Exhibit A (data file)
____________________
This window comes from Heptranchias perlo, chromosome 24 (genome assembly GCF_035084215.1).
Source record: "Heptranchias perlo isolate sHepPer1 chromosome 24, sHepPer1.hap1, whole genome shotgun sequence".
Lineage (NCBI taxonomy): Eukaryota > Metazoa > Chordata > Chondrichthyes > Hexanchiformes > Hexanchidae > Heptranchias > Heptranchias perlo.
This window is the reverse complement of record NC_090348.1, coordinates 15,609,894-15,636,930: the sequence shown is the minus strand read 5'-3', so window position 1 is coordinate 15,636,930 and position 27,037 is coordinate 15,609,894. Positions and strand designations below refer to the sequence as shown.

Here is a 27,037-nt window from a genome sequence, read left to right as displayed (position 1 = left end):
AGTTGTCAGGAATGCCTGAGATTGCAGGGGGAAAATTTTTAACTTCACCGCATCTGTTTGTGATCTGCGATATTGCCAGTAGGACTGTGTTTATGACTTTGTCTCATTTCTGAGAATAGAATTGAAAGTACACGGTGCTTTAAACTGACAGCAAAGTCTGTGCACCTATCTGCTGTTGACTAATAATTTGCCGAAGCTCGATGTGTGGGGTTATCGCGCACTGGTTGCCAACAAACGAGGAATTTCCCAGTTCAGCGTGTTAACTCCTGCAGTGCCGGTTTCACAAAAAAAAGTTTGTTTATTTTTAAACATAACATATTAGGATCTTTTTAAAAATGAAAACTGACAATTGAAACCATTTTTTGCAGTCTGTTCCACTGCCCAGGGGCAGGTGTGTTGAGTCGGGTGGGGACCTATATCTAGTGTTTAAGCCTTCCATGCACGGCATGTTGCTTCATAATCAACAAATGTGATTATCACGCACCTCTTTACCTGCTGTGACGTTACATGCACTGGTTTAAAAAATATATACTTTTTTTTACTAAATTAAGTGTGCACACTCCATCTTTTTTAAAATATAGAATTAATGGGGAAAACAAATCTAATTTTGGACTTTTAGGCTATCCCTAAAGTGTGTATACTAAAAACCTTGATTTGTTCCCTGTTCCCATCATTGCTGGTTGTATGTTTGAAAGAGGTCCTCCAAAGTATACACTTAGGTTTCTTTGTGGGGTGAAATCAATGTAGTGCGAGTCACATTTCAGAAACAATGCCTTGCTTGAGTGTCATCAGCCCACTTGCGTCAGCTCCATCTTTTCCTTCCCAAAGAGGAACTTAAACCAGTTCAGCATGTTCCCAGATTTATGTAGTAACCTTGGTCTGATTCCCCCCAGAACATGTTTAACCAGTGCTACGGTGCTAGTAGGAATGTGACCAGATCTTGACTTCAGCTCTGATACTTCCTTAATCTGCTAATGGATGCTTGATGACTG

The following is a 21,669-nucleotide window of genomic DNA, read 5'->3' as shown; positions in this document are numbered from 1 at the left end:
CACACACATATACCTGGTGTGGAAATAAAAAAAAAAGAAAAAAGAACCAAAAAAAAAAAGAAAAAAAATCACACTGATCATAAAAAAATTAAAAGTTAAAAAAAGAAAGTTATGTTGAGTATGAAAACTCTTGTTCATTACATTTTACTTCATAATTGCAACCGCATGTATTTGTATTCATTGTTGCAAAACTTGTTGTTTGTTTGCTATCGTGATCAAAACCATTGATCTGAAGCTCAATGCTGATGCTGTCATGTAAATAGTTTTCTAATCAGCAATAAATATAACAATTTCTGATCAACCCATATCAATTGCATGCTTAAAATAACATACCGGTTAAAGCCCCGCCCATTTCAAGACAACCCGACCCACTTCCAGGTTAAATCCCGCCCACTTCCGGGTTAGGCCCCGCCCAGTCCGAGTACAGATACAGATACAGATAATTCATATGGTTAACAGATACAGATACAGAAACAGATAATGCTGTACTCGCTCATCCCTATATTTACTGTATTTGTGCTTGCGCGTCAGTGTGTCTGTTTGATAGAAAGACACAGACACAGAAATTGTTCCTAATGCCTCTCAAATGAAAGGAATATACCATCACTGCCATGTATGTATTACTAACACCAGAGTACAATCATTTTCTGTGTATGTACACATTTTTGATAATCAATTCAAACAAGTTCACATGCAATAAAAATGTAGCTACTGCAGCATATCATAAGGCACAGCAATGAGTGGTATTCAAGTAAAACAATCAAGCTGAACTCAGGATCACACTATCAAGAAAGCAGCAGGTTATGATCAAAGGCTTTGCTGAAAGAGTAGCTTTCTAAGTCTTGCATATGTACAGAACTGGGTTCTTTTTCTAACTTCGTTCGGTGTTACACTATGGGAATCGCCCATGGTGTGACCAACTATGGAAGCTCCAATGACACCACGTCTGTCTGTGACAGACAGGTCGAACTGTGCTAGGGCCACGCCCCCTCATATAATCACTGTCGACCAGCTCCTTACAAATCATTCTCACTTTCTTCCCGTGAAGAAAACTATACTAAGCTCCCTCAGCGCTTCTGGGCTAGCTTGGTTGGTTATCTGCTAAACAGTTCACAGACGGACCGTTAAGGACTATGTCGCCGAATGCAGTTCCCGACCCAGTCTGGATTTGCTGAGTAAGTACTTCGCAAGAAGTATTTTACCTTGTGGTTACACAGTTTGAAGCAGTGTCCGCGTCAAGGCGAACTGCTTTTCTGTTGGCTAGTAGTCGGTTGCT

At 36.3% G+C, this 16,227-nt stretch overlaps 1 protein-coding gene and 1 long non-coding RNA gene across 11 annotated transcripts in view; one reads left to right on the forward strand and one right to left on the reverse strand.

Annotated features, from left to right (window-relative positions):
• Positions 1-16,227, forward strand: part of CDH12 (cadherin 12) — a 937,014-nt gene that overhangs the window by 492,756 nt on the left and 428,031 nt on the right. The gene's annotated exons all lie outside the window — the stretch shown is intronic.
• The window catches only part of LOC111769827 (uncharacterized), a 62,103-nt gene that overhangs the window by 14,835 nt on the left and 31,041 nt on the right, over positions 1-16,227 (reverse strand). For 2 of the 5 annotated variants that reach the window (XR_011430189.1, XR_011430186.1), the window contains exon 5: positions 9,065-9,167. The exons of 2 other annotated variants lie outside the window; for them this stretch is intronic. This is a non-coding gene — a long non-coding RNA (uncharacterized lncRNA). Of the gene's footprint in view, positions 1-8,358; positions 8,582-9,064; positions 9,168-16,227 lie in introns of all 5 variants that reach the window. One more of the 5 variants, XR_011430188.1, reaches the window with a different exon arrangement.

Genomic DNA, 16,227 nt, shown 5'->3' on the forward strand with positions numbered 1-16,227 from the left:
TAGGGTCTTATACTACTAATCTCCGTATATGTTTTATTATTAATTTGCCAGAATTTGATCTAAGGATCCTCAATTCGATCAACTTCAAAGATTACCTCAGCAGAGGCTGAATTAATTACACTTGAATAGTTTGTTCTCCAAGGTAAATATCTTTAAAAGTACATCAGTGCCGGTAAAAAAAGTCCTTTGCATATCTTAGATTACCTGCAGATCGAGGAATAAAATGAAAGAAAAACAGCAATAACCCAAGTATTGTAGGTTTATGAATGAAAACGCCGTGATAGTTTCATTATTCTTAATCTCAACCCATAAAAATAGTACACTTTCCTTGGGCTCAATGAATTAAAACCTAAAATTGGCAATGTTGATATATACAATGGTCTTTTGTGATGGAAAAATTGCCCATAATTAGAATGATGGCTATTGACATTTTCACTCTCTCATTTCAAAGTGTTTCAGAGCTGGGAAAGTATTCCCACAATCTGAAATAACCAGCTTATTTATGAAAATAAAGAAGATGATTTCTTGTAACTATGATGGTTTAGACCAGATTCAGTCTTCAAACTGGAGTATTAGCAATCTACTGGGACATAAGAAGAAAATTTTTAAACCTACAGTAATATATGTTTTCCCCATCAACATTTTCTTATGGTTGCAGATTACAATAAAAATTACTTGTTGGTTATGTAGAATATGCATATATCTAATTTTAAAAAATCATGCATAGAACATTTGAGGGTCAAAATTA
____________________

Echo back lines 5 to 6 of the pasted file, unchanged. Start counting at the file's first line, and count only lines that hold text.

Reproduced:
Here is a 27,037-nt window from a genome sequence, read left to right as displayed (position 1 = left end):
AGTTGTCAGGAATGCCTGAGATTGCAGGGGGAAAATTTTTAACTTCACCGCATCTGTTTGTGATCTGCGATATTGCCAGTAGGACTGTGTTTATGACTTTGTCTCATTTCTGAGAATAGAATTGAAAGTACACGGTGCTTTAAACTGACAGCAAAGTCTGTGCACCTATCTGCTGTTGACTAATAATTTGCCGAAGCTCGATGTGTGGGGTTATCGCGCACTGGTTGCCAACAAACGAGGAATTTCCCAGTTCAGCGTGTTAACTCCTGCAGTGCCGGTTTCACAAAAAAAAGTTTGTTTATTTTTAAACATAACATATTAGGATCTTTTTAAAAATGAAAACTGACAATTGAAACCATTTTTTGCAGTCTGTTCCACTGCCCAGGGGCAGGTGTGTTGAGTCGGGTGGGGACCTATATCTAGTGTTTAAGCCTTCCATGCACGGCATGTTGCTTCATAATCAACAAATGTGATTATCACGCACCTCTTTACCTGCTGTGACGTTACATGCACTGGTTTAAAAAATATATACTTTTTTTTACTAAATTAAGTGTGCACACTCCATCTTTTTTAAAATATAGAATTAATGGGGAAAACAAATCTAATTTTGGACTTTTAGGCTATCCCTAAAGTGTGTATACTAAAAACCTTGATTTGTTCCCTGTTCCCATCATTGCTGGTTGTATGTTTGAAAGAGGTCCTCCAAAGTATACACTTAGGTTTCTTTGTGGGGTGAAATCAATGTAGTGCGAGTCACATTTCAGAAACAATGCCTTGCTTGAGTGTCATCAGCCCACTTGCGTCAGCTCCATCTTTTCCTTCCCAAAGAGGAACTTAAACCAGTTCAGCATGTTCCCAGATTTATGTAGTAACCTTGGTCTGATTCCCCCCAGAACATGTTTAACCAGTGCTACGGTGCTAGTAGGAATGTGACCAGATCTTGACTTCAGCTCTGATACTTCCTTAATCTGCTAATGGATGCTTGATGACTG